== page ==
The native fish of Rattlesnake Creek – including bull trout, westslope cutthroat trout (Oncorhynchus clarkii lewisi), and mountain whitefish (Prosopium williamsoni) – were facing other challenges in addition to the dam. Fish stocking programs that began in the 1930s had successfully established non-native competitors – rainbow trout (Oncorhynchus mykiss), brown trout (Salmo trutta), and brook trout (Salvelinus fontinalis) – in Rattlesnake Creek and the Clark Fork River. Besides competing with the native fish, these introductions also posed risks from hybridization. Brook trout mixed with bull trout, while rainbow trout mixed with westslope cutthroat. Biologists worried that these hybrid fish would change the genetics of the native trout populations, blotting out their distinctive, locally-adapted characteristics.
Removing the Rattlesnake Creek Dam
One thing was clear, though: for the spawning fish of Rattlesnake Creek, native or introduced, the dam was an impossible barrier to movement. In 2001, Montana Fish, Wildlife and Parks began catching spawning fish – particularly bull trout and westslope cutthroat trout – that were stuck below the dam and releasing them above it. Two years later, the installation of a fish ladder gave these spawning fish their first chance to move upstream under their own power in over a hundred years.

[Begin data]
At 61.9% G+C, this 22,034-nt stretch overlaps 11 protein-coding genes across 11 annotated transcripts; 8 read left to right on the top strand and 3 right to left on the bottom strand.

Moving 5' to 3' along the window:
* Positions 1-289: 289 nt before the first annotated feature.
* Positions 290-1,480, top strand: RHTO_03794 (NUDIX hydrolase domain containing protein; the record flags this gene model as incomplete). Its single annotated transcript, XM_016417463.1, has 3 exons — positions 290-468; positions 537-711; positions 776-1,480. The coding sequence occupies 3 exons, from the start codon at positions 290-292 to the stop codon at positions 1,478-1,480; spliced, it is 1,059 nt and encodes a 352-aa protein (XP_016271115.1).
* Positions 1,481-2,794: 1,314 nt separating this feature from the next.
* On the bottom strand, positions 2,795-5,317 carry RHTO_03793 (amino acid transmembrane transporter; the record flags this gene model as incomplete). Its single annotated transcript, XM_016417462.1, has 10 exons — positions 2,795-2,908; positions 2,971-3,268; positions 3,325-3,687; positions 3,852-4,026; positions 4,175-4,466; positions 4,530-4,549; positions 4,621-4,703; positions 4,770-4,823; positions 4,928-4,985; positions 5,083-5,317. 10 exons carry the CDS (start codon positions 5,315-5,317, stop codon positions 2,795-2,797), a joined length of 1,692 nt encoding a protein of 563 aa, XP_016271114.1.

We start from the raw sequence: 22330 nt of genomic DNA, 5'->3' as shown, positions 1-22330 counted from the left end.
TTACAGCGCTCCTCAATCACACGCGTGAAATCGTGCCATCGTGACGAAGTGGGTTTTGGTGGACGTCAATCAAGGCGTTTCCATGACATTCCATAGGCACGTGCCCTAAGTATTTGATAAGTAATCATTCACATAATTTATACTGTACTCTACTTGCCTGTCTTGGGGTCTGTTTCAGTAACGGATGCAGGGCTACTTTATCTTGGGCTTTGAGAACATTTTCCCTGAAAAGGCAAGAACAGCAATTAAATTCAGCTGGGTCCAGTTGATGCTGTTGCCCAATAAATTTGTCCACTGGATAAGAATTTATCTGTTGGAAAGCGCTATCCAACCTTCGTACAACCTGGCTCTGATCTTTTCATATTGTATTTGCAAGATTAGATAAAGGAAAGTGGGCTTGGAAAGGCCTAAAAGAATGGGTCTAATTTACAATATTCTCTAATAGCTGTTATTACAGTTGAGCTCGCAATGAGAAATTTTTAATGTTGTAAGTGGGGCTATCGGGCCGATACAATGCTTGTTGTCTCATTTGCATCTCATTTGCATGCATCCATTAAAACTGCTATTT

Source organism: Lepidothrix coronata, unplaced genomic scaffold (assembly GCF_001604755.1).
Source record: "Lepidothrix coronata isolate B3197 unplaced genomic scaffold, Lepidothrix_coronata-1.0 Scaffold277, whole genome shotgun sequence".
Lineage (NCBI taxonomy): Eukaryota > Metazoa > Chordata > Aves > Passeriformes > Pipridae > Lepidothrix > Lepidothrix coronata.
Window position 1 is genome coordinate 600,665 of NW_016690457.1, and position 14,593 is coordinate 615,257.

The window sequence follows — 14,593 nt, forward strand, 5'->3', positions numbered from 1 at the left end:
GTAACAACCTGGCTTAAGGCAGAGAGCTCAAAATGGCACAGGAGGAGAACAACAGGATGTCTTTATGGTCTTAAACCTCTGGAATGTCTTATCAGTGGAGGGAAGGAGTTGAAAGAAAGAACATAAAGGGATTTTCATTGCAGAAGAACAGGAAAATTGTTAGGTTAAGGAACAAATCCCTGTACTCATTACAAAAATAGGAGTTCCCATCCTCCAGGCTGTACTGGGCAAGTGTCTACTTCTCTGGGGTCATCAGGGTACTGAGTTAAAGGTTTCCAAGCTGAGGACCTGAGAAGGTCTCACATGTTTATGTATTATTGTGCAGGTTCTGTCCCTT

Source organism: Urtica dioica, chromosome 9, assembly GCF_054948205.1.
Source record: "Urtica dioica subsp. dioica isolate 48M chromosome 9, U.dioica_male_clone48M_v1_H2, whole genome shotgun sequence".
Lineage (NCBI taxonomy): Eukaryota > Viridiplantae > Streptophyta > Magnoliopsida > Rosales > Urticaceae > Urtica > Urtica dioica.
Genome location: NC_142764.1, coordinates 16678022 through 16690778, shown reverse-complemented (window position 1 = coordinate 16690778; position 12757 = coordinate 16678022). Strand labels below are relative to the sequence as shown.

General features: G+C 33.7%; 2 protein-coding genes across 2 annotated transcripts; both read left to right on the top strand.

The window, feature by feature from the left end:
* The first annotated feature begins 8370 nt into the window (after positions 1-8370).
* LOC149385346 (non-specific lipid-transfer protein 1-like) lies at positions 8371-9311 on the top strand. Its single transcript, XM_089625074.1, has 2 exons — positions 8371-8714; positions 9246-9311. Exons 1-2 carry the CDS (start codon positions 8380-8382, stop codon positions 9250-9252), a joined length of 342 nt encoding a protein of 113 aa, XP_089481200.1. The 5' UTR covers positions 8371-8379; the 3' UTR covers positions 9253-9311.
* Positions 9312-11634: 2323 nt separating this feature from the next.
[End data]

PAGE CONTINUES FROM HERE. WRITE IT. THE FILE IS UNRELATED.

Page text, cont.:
The fish ladder helped, but it didn’t work for all fish all of the time. Meanwhile, the dam was costing money and continuing to age. In terms of function, it had become largely obsolete.
In 2017, the City of Missoula took control of Mountain Water Company, the previous owner of the dam. Working with Trout Unlimited and a variety of other partners, the City started working on plans to remove the no-longer-useful dam.
Finally, in 2020 – 119 years after the dam first began to block spawning fish – Trout Unlimited and the City of Missoula removed the Rattlesnake Creek Dam.
Bringing a stream back to life
“All of these riffles and pools… they designed these really specifically” says Stephie Novak, WEN’s Stream Team coordinator. It’s been a major project: building pools and meanders, constructing carefully-designed logjams on the stream bends, planting willows and other native species, and putting up fencing to minimize deer browsing.
For the bull trout that give the Missoula area, Nɫʔay, its name, the dam removal wasn’t a full guarantee that they would be able to thrive in the future. But it was one less obstacle to their survival.